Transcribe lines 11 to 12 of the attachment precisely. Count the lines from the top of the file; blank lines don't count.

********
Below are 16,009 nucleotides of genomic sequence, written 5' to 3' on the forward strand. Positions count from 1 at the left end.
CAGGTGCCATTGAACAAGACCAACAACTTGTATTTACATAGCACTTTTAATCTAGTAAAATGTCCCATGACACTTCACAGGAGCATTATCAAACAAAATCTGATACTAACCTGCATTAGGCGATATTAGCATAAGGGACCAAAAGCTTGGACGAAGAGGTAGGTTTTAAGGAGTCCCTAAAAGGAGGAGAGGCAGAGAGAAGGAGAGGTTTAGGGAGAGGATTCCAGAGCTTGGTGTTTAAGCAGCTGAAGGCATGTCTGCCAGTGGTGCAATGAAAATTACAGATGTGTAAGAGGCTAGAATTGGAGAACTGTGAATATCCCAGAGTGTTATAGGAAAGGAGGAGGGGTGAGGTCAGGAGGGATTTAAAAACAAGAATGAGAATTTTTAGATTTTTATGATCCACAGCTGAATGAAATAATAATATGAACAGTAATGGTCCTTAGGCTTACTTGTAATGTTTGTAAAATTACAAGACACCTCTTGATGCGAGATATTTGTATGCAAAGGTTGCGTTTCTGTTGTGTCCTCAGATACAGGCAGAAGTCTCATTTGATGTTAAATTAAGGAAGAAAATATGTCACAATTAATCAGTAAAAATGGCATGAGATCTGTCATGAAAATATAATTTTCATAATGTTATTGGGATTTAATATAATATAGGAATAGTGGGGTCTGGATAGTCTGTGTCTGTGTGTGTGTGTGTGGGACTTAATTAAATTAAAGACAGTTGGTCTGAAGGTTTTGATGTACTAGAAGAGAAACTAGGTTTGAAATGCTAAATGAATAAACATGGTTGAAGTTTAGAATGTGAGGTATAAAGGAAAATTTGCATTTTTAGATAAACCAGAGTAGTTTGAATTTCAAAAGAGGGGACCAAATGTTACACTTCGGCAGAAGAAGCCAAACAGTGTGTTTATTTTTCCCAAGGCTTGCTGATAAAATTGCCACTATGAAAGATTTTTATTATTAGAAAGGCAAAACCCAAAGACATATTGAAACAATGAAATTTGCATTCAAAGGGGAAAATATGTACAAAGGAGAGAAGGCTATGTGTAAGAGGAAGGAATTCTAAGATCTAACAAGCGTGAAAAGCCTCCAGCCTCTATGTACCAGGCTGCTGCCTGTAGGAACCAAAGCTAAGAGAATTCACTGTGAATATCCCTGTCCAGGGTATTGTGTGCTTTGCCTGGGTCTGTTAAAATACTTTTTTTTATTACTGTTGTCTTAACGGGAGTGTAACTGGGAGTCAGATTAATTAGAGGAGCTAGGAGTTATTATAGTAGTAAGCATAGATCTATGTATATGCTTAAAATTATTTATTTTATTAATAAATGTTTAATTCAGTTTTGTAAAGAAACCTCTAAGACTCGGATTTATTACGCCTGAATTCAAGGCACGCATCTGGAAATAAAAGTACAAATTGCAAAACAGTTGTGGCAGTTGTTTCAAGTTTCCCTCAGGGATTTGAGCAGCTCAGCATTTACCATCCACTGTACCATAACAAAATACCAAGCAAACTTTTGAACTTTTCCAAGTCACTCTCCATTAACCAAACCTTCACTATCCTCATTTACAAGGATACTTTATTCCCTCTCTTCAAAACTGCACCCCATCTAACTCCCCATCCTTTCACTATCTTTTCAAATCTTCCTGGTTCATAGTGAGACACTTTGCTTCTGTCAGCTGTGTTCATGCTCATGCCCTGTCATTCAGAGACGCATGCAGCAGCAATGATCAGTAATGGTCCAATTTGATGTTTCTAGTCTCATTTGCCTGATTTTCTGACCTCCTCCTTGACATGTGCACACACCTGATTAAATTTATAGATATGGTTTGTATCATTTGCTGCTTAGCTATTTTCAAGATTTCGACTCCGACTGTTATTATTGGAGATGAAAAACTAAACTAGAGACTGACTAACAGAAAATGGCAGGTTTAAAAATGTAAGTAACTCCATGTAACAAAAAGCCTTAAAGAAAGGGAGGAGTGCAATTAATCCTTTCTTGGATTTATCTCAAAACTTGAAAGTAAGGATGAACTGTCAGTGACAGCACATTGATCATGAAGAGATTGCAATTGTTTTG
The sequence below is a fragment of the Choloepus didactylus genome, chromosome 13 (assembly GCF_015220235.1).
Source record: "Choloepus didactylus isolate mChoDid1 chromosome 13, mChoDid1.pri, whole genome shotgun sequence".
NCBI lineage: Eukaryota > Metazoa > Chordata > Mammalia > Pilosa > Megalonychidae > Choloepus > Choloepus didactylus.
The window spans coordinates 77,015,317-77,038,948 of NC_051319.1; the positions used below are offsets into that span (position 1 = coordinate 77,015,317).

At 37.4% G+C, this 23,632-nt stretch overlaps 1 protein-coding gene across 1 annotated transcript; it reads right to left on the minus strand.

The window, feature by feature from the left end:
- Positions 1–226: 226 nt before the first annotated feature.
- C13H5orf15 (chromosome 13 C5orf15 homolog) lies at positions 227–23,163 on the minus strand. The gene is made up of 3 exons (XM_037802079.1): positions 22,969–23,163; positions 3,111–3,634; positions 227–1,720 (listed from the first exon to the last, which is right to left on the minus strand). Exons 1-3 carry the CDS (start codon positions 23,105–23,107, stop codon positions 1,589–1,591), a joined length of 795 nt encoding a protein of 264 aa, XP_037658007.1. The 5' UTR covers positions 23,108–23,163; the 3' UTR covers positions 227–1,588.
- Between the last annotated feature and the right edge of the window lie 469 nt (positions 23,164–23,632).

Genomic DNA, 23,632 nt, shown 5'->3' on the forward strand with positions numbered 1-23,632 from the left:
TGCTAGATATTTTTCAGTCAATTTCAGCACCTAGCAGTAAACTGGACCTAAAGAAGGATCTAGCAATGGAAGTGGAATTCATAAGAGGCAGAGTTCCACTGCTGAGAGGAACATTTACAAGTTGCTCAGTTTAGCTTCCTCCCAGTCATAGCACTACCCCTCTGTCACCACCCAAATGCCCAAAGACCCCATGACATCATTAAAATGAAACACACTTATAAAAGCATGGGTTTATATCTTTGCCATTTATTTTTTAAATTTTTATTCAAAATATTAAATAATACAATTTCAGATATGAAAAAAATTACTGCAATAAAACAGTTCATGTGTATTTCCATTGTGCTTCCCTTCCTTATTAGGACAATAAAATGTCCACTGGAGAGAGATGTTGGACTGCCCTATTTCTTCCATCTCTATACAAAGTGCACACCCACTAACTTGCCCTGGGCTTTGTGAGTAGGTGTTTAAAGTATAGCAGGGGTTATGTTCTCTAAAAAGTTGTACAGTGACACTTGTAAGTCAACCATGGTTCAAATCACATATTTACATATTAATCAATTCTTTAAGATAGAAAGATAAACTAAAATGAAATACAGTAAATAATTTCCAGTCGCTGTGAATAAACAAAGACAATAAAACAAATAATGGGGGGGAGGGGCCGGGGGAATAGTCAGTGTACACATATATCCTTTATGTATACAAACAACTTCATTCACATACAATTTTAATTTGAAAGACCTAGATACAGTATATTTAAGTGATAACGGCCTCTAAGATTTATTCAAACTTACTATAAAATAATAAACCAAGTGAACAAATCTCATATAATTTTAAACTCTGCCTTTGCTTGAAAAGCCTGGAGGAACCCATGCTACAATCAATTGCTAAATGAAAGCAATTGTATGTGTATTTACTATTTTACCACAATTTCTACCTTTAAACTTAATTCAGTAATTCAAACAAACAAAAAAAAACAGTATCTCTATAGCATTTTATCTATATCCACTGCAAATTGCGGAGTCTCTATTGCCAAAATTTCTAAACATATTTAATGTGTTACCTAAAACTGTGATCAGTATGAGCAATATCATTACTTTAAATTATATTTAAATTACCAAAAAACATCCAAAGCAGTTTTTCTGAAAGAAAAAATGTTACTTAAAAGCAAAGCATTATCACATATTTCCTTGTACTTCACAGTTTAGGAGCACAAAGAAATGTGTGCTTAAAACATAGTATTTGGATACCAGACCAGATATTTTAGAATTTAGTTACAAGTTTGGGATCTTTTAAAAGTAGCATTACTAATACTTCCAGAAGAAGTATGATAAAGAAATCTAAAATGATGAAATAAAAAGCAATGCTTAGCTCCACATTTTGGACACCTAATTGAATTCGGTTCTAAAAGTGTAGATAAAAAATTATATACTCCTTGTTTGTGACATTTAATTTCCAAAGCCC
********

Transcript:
- Between the last annotated feature and the right edge of the window lie 469 nt (positions 23,164–23,632).

Genomic DNA, 23,632 nt, shown 5'->3' on the forward strand with positions numbered 1-23,632 from the left: